But the day wasn’t over quite yet. My sweet husband had given up his birthday so I could host this event, and now it was time to collect him on our way in to Boston, join up with Sarah’s charming brother Joel, and head to The Beehive, a fun jazz-club-slash-art-gallery in a trendy Tremont Street neighborhood serving up decadently delicious food and amazing music in a quirky-fun environment, along with some of the best people watching opportunities to be found in the city. I am quite certain I had the best meal of my life, from the baby back ribs with sweet Asian glaze to my first encounter with poutine (fries with gravy and cheese, but really it’s just deliciousness on a plate!), the Moroccan lamb and chicken couscous and the sage frites, and capping it all off with the incomparable chocolate mousse and maple bread pudding with salted caramel ice cream…we ordered up several dishes and shared each and every one, reveling in each burst of flavor and each dance of taste experience on our tongues. Such a perfect end to this day that had been such a focus for me and my family and for Sarah for weeks if not months. Preparations, details, questions, lots of time on the computer working on websites and promoting on social media, some weariness and frustration along the way, all resulting in the success of the day and capped off with a grand feast of tastes and music and conversation and camaraderie. Will I do it all again? Hmmmm…jury is still out on that. Would I change a thing about the last few months of pulling this together (and pulling it off?). Absolutely not!






Yesterday, I had the great honor and privilege of giving the devotional at the bridal shower of a dear young friend of mine. She will not only be very soon married, but will be living on the opposite coast with her new husband, so it’s a bittersweet event for our family.

The morning of the shower, I felt a bit panicked. I had polished off what I wanted to say very late the night before, and as I scanned it over in the rush of trying to get out the door, I felt that it perhaps was a little too edgy…a bit vehement in spots. It was my sincere desire to encourage my young friend, but also to very strongly exhort her with solid, biblical counsel and to share some wisdom gleaned from my own experience as a married woman.

Oh no! What if that roomful of ladies, there to wish her well and share in her happy day and expecting to hear a sweet, nice little devotional with a verse or two about marriage, what if I make them uncomfortable with this at-times-strongly-worded speech?

I should have given them more credit. There was no cause for concern. Those lovely, godly ladies were touched by this very honest and deeply personal little talk. Several mentioned that they wished they had known these things as they embarked on their own marriage, and many asked for copies of it or encouraged me to share it with others. So I share it with you! I have had to change the names…her name isn’t Jane Smith, nor is his John Green, but you’ll get the general idea.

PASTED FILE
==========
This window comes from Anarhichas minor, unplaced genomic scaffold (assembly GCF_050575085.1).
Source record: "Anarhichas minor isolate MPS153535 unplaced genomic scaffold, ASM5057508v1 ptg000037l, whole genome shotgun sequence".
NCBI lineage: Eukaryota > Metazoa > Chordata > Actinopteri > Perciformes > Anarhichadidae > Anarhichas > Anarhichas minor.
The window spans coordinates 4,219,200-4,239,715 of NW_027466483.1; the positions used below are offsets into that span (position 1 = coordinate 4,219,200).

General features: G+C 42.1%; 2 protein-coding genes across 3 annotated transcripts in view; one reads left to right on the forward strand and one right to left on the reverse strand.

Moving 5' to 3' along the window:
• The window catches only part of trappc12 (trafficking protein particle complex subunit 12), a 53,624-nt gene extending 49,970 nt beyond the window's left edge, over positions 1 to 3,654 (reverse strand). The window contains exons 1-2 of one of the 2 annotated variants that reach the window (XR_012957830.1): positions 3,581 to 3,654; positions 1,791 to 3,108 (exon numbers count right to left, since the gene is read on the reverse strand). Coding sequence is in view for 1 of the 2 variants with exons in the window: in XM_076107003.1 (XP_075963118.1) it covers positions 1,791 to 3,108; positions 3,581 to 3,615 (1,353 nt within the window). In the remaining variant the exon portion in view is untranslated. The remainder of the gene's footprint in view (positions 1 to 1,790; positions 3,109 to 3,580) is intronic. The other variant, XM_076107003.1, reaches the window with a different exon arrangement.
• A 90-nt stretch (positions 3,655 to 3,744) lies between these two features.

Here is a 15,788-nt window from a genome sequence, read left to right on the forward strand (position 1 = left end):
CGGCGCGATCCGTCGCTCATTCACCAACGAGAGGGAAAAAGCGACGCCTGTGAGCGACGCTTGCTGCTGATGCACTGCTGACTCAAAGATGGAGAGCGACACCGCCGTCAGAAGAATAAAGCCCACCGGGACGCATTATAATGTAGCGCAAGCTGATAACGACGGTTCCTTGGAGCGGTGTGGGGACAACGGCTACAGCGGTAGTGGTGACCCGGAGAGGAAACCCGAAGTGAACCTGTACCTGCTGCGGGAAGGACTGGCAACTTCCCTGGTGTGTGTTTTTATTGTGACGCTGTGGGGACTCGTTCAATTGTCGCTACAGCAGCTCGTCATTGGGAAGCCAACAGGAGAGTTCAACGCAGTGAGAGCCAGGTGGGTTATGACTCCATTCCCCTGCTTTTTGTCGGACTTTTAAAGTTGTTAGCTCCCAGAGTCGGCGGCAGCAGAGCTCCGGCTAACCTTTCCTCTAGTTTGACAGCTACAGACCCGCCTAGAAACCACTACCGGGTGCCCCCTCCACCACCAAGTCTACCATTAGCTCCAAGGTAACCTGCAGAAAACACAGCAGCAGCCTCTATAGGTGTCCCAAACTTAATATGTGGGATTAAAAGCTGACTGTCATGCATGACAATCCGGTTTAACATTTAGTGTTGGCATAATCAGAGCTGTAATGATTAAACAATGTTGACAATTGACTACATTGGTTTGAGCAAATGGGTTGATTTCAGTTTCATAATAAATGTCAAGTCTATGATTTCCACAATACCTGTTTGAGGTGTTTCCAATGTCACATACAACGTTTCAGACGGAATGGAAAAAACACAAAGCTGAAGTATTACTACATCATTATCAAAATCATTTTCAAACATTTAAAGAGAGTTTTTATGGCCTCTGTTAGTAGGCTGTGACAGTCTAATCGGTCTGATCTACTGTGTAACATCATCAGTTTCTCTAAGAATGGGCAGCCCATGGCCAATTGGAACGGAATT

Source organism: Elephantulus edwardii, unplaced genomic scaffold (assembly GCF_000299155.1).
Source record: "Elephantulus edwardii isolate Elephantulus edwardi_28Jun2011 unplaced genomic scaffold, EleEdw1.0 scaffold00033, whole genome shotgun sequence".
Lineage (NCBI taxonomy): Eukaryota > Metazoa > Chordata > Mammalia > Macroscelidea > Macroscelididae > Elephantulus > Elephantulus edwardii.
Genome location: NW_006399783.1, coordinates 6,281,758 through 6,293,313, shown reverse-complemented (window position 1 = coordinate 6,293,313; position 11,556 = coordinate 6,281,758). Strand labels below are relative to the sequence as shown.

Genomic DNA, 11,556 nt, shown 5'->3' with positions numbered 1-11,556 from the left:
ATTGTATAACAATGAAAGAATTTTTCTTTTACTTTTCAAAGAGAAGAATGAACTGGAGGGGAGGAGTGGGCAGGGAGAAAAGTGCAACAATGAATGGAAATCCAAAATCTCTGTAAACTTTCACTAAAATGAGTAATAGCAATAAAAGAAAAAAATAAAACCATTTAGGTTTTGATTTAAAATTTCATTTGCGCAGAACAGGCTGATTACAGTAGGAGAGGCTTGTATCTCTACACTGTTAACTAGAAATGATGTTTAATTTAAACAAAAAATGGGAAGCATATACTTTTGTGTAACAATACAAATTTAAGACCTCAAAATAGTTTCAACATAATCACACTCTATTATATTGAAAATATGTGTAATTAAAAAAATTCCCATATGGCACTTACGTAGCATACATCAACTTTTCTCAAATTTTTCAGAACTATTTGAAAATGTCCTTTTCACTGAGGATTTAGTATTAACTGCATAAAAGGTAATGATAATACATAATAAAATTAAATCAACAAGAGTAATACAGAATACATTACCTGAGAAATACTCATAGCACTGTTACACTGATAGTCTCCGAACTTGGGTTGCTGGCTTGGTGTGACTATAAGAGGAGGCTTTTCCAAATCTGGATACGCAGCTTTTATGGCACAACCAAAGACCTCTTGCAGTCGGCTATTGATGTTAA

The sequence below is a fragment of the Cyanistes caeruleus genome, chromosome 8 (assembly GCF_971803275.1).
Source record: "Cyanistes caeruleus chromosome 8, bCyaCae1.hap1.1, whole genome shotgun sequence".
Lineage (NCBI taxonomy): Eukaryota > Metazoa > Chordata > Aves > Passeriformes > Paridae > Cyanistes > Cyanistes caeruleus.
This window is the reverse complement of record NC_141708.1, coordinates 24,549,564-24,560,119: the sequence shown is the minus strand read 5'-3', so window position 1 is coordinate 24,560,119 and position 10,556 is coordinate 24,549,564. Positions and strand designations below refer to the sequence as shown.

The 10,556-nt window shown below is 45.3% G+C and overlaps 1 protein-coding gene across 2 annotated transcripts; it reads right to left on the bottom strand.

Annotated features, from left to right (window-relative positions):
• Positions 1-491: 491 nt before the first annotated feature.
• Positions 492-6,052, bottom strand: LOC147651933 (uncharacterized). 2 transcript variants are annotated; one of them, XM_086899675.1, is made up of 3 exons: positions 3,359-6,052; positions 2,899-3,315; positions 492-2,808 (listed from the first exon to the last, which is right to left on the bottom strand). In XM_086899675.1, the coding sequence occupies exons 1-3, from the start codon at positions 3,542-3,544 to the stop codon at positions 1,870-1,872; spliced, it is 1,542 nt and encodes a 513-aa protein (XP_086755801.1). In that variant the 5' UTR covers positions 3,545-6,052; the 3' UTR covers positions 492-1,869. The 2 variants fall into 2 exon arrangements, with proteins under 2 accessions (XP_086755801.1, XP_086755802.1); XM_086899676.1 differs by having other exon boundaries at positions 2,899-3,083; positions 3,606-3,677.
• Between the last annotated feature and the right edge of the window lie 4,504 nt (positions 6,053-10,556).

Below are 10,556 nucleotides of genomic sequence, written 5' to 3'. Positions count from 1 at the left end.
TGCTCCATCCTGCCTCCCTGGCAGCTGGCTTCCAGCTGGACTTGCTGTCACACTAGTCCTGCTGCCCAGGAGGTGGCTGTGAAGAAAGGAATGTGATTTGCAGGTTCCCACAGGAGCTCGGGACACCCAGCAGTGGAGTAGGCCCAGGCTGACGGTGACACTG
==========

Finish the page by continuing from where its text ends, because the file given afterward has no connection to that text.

Here goes (deep breath! I still feel like this is a little more soul-baring than my usual post!):

I brought with me today a little visual aid. This picture hangs up in my living room, at the request of my husband…this is a copy of our wedding vows, and of course I had to make it all fancy and special with a handwriting font, and a scrapbook style picture…apparently, this makes it hard to read, or so he tells me. When I made this, I opted to change the wording slightly to take out our individual names, replacing that section with “I take you to be mine”…

When my husband and I got married, we wanted our marriage vows to have a great depth of meaning, to be both personally meaningful as a reflection of who we were, and also to have deep spiritual meaning and to be as biblically accurate as possible, all while not straying too far from a traditional wedding service. We went to the library and pulled out old, dusty books of words that have been spoken over couples for centuries, and we also looked over glossy new books with more modern phraseology…and it wouldn’t take you long to figure out which we favored.

But we didn’t end up with this particular set of words because they were old, or traditional, or sounded nice. We chose these words to say to one another, standing there that day facing each other, promising to one another…because they are TRUE, and a reflection of the Gospel.

Jane, today I want to share with you, and with everyone here, my wedding vows, and a little bit of the “why” behind the choosing of these particular words, these specific truths, as the foundation of my own marriage, and I say them to you as a benediction for your marriage with John.

These are the words I said that day:

Before God and these witnesses, and in reliance upon the grace of our Lord Jesus Christ, I take you to be mine. To have and to hold, to love and to cherish, to speak and to listen, to repent and to forgive, to respect and honor, until God shall separate us by death. I promise to be faithful to you in all circumstances of our life together so that we may join to serve God and others as long as we both shall live. This is my solemn vow.

Now, let’s back up to the beginning. “Before God and these witnesses.” Standard wedding stuff, yes. But there is meaning here! The fact that the state will legally recognize you as married to John Green really matters very little. What matters most is that you will stand together before God, entering together into the covenant of marriage. You will be surrounded by your family and friends, the people in your life who love you the most, who will witness the vows you make to each other.